Inga Tumurbaatar explains how, over eight years, she went from working in the call centre at N Brown Group to qualifying as a solicitor via the SRA’s ‘equivalent means’ route.
The journey has been neither short nor easy, but it has been the most fulfilling and humbling experience, and has given me the best start to my legal career that I could have asked for.
I was born in Mongolia and moved to the UK with my family shortly before my 13th birthday. My first years in the UK were spent learning English and adapting to a new culture and way of life – beginning during my first week at school when I was told I was due to take a test in Spanish!
I relied on my handy English-Mongolian dictionary to navigate my way through language barriers, combined with a lot of hand gestures to try and express myself – a habit which has stayed with me to this day.
By the time I was studying for my A-Levels my spoken English was much better, but I was yet to master the art of written English. I worked so hard to overcome this language barrier in order to achieve good grades, but I always knew I could do better. One of the most valuable lessons I learnt at college was my ability to persevere and strive for achievement, regardless of the obstacles in my way.
I spent a few years after college working in restaurants and bars and even tried my hand at door-to-door sales. Each role improved my teamwork, communication and leadership skills, but I knew that I wanted more.
Before I began my law degree, I joined N Brown Group as a telephony adviser in the Financial Services division. I loved working at N Brown. Its culture, people and customers made the job very rewarding. But within a year I made the decision to follow my ambition of becoming a lawyer. My managers and colleagues were all supportive and made it possible for me to continue working at N Brown whilst I studied Law at Manchester Metropolitan University (MMU).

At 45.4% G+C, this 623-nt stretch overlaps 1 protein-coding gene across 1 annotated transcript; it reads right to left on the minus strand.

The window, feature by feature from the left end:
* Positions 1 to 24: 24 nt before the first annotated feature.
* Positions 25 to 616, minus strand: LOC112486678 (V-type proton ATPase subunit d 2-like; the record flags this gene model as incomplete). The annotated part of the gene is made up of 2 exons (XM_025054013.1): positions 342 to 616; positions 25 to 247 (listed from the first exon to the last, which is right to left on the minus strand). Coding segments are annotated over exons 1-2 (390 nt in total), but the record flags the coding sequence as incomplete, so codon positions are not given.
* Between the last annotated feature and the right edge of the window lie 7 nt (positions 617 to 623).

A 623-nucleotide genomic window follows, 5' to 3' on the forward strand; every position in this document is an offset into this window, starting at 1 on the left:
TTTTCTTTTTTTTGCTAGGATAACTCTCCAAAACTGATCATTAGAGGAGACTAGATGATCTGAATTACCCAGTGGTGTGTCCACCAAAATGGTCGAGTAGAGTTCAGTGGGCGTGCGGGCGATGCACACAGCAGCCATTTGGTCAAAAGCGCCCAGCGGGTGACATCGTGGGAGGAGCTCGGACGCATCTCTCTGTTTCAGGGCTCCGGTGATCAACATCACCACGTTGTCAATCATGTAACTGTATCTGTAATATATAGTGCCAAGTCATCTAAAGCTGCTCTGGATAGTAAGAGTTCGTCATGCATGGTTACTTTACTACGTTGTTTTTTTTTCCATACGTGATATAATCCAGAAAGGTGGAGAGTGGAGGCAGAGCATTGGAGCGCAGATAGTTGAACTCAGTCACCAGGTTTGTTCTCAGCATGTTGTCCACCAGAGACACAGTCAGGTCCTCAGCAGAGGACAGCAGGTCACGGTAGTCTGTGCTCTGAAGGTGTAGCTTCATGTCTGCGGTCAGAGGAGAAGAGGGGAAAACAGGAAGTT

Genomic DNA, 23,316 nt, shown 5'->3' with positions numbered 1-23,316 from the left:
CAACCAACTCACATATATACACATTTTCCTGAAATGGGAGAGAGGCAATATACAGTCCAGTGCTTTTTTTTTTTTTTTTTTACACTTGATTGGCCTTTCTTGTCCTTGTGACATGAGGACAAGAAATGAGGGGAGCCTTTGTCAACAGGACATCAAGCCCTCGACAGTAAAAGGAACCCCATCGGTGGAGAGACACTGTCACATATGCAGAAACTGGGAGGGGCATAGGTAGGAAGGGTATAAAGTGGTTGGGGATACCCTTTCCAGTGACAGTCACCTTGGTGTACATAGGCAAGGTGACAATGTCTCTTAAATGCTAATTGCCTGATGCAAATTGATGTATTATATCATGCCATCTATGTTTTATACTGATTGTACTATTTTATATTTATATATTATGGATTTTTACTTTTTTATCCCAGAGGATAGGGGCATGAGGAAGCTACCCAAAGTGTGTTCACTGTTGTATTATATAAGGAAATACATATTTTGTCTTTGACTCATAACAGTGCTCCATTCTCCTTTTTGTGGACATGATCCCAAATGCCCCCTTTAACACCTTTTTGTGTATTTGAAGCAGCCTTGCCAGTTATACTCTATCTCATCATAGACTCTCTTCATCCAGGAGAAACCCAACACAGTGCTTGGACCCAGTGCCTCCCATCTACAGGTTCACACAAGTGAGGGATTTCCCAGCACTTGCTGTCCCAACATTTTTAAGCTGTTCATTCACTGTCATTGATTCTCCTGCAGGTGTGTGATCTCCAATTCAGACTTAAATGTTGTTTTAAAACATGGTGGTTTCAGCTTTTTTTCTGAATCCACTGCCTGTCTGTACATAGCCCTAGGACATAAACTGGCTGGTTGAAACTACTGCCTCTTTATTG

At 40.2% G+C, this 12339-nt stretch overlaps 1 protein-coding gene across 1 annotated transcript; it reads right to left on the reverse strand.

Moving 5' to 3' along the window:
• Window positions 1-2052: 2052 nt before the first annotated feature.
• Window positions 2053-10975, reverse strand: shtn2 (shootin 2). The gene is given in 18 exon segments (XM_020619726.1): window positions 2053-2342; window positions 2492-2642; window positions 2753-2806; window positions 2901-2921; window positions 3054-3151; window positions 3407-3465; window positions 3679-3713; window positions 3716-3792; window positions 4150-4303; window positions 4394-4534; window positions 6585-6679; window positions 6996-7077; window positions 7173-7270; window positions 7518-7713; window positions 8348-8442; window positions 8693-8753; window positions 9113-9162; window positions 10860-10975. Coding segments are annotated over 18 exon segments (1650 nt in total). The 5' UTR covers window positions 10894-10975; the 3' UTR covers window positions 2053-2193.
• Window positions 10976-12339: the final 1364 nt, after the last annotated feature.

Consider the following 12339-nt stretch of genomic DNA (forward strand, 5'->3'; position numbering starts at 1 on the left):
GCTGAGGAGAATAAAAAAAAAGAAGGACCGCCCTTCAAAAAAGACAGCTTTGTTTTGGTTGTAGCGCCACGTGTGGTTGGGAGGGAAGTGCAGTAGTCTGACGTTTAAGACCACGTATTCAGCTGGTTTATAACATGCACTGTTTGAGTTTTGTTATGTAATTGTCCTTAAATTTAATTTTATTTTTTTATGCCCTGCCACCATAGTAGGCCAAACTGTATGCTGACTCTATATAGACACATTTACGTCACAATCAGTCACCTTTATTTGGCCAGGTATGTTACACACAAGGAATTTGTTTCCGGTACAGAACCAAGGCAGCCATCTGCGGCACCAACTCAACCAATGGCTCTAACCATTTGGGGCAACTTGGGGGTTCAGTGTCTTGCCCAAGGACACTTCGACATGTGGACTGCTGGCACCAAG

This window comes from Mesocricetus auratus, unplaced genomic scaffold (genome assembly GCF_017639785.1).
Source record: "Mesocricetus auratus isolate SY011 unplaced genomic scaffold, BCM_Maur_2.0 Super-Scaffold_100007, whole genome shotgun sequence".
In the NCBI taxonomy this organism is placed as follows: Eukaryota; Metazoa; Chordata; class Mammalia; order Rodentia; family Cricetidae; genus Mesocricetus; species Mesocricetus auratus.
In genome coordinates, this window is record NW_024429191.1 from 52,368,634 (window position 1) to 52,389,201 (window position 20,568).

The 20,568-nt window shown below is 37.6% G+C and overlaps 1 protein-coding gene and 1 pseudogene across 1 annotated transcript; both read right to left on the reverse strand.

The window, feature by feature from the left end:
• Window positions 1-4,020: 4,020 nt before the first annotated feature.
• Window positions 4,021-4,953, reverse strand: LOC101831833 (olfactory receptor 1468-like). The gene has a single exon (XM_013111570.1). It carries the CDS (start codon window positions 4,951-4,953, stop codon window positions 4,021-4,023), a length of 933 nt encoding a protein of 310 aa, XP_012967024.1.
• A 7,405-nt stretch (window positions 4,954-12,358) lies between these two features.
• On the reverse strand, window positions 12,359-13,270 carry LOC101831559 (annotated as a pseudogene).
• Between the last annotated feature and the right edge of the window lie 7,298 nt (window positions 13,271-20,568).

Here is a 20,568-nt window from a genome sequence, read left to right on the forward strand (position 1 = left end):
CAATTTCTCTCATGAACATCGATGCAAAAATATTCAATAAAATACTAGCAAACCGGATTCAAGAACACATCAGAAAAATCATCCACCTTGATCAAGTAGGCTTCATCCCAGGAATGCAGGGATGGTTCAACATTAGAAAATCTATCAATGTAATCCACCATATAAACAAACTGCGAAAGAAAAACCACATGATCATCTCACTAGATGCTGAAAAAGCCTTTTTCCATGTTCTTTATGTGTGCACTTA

After completing my degree, I stayed at MMU to complete the LPC on a part-time basis. I knew I had more to offer at N Brown and looked for further progression, this time with a legal focus.
The first step was to discuss my career aspirations with my manager and what I had to offer the business. Little did I know this conversation would end up being one of the most important of my life so far! It led to a new role as a communications coordinator, which helped to raise my profile internally and led to an introduction to N Brown’s GC.
Later on, I was offered a role as a compliance assistant in the Legal team. Whilst not technically a legal role, after six years I had finally made it into Legal. This was an opportunity to work closely with our GC and really prove my knowledge, ability and skills as well as my work ethic and commitment to N Brown. Six months later, I was offered a paralegal role – I was almost there, but now started the really hard work.
I had explained to our GC that my goal was to become a solicitor and that to do so I would have to complete a training contract. The problem was that N Brown had never employed a trainee solicitor before: while I had the full support of the team, nobody was sure how it would work.